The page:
I like Detective Stories best.


- In her The Technique of the Mystery Story (1913; online HERE), Carolyn Wells offers an oblique rebuke to Ottolengui for employing what was an already overused mystery trope 
a century ago:

   A trite and greatly worn device is the watch that stopped presumably when the crime was committed. Here is a typical use of this incident quoted from R. Ottolengui's "The Crime of the Century":

     "I found Mr. Mora's watch under the bed, where it must have been knocked from the dressing-table. The fall had caused it to stop, and the hands indicated seven minutes of two, agreeing with the time during which the watchman testifies that young Mora was at home."
     "Yes," said Mr. Mitchel, "but do not go too fast. The watch may have run down. It is uncommon for a good watch to stop merely because it falls to the floor."
     "Both of your points are good, in theory," replied the detective. "But neither applies in this instance. If a watch runs down, it cannot be started again without winding. By merely shaking this one I set it going, and to make assurance doubly sure, I let it run for an hour, when it was still keeping time. Next, though it be true that most watches would not be so easily stopped, this one, for some reason, is very sensitive to a blow. I tried the experiment of pushing it from the table to the floor, and at every attempt I found that it would cease its movement."


   This idea of a stopped watch is so obvious that it led authors at once to the idea of purposely stopping a watch with the intent of leading the detective and the reader astray. In fact, this was done as long ago as in Gaboriau's "Crime of Orcival," where Lecoq, finding a clock which has been overturned in the strug-gle between the victim and his assassin, purposely turns the hands some four hours backward. This device has been used so often that the astute reader now disregards the evidence of the stopped watch in fiction.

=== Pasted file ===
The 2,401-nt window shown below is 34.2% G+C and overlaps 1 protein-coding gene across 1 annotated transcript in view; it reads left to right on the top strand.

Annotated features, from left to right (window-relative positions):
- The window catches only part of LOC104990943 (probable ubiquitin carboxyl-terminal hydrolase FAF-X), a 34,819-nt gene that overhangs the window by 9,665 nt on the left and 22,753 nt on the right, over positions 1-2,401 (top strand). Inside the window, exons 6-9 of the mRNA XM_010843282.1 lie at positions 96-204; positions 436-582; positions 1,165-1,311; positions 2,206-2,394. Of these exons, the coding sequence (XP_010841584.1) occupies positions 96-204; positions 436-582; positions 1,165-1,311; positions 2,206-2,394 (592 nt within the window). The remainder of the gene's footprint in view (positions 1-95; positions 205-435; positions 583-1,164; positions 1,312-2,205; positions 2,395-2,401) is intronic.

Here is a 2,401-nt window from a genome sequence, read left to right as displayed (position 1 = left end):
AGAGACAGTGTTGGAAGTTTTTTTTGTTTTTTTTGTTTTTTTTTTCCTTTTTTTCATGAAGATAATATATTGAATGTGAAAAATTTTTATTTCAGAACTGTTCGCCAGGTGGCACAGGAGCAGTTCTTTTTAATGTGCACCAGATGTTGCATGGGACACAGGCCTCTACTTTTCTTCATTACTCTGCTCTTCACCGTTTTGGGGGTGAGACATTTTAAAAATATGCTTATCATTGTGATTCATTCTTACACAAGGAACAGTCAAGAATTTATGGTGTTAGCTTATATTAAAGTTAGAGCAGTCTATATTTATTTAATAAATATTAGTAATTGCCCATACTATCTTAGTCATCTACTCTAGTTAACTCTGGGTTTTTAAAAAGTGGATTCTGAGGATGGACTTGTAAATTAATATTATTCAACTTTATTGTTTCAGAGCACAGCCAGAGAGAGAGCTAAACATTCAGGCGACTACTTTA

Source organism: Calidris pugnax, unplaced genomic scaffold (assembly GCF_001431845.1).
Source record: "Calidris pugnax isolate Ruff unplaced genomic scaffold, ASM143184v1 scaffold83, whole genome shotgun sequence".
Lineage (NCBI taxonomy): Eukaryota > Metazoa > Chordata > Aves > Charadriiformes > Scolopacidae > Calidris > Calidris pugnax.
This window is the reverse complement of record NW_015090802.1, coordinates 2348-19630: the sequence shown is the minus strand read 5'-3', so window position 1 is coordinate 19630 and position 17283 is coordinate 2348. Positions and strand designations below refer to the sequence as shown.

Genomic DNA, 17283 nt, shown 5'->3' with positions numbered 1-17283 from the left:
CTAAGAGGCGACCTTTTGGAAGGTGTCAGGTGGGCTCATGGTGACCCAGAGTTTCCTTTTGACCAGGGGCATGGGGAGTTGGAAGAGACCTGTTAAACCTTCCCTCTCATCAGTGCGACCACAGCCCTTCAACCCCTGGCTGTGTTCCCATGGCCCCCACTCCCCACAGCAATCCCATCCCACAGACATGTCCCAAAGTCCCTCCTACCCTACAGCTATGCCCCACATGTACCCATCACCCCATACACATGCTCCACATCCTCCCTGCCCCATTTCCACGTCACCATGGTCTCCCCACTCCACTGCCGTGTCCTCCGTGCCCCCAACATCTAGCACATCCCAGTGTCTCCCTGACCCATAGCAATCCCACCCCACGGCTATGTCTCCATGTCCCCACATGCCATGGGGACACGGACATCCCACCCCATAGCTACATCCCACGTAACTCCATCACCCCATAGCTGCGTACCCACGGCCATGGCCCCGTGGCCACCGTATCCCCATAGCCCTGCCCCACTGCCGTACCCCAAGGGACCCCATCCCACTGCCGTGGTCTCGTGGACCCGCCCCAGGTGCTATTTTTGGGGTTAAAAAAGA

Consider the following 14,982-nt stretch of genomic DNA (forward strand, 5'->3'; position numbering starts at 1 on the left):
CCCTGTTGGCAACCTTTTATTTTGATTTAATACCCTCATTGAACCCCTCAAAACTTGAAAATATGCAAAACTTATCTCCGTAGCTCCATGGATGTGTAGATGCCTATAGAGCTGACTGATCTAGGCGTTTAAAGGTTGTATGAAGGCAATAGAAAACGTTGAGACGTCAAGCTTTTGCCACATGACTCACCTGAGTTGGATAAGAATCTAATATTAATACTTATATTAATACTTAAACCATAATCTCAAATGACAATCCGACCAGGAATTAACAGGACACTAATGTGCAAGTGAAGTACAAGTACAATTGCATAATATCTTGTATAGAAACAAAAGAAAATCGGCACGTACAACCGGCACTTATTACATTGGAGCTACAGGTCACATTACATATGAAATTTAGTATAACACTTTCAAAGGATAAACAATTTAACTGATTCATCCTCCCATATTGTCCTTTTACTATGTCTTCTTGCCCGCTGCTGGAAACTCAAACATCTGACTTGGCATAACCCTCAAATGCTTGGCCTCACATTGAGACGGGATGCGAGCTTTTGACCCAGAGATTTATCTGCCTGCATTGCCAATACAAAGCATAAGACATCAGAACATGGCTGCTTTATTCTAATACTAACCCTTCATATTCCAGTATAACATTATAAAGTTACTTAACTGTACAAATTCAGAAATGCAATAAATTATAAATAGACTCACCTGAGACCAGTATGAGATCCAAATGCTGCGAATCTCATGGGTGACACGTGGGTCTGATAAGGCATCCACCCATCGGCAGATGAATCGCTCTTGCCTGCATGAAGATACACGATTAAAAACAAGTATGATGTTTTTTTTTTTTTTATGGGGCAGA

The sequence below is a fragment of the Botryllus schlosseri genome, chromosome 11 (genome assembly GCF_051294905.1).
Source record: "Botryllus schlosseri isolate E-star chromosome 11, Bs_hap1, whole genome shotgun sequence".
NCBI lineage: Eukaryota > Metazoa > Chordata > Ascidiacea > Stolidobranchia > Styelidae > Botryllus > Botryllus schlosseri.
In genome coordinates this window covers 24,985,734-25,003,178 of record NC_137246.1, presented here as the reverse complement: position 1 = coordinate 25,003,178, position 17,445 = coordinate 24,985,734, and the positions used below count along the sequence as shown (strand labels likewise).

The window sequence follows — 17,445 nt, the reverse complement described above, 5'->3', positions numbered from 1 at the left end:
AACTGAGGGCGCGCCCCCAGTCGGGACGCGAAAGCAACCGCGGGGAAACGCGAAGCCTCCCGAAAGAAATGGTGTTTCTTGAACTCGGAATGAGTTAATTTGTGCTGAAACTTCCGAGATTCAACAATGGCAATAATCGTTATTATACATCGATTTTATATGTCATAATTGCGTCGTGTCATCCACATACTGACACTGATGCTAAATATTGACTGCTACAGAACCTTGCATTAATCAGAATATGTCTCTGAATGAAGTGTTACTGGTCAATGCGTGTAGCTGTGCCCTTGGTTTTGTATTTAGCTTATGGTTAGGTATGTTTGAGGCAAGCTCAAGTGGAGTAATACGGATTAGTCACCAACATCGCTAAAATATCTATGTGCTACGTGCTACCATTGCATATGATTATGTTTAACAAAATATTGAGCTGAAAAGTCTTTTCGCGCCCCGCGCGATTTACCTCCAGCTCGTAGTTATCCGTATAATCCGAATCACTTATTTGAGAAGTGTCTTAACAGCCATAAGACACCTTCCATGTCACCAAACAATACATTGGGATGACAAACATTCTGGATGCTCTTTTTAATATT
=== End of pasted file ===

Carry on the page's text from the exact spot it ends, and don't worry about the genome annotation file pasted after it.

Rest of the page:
Of course, Wells's remarks didn't discourage Agatha Christie from using the stopped watch as either a clue or, more often, a red herring (e.g., "At the Crossroads"; Murder on the Orient Express; The Clocks). And TV writers have used it ad nauseum:

    "He was killed at 11:15."
   "So specific. I'm impressed."
   "His watch broke when he fell."
   "Ah, you shouldn't have told me. Less impressed."
     —
Castle


- Here is FictionMags's listing for the first batch of Robert Leroy Mitchel/John Barnes short stories:

  (1) "The Nameless Man," The Idler, January 1895 (above)
  (2) "The Montezuma Emerald," The Idler, February 1895 (above)
  (3) "The Azteck Opal," The Idler, April 1895
  (4) "A Frosty Morning," The Black Cat, August 1898
  (5) "Mr. Mitchel’s First Problem," Ainslee’s Magazine, April 1901; a.k.a. “The Problem of the Suicide’s Letter”
  (6) "Mr. Alias, Burglar," Ainslee’s Magazine, May 1901; a.k.a. “The Randolph Robbery Farce”
  (7) "A Problem in Smuggling," Ainslee’s Magazine, June 1901; a.k.a. “The Elsemere Pendant Case”
  (8) "A Suggestion of Murder," Ainslee’s Magazine, July 1901; a.k.a. “The Trap of Green”
  (9) "The Art of Forgery," Ainslee’s Magazine, August 1901
  (10) "The Whirlpool of Society," Ainslee’s Magazine, September 1901; a.k.a. “What Happened at a Race-Course”
  (11) "Before the Fact," Detective Story Magazine, March 5, 1918.


- The Battered Silicon Dispatch Box has collected the final six Mitchel/Barnes stories in Before the Fact (2011; HERE). In his introduction Douglas Greene discusses Ottolengui's unorthodox approach to mystery fiction:

   "In 1893, Ottolengui added to has manifold activities the writing of a detective novel, An Artist in Crime, featuring two—sometimes cooperating, sometimes competing—sleuths, Jack Barnes (a professional private detective) and Robert Leroy Mitchel (a wealthy amateur). Why Ottolengui turned toward fiction is not known . . ."
   "[In his first novels] Ottolengui combined Holmesian-style deductions with drugs, hypnosis, glandular experiments and a lost Aztec temple under New York City."
   "In 1895, Ottolengui began writing a series of short stories about Barnes and Mitchel. At least four of them were published in Jerome K. Jerome’s London magazine, The Idler, and another appeared in the US magazine The Black Cat. They were collected in the 1898 volume Final Proof — and that book seemed to conclude the cases of Mitchel and Barnes . . . A recent discovery, however, has shown that Ottolengui did not desert the detection field in 1898. In 1901, Ainslee’s Magazine published six additional stories under the series title 'Before the Fact,' based on Mitchel’s claim that he could detect crimes before they took place. (Ottolengui, nevertheless, did not consistently use this conceit throughout the six stories.)"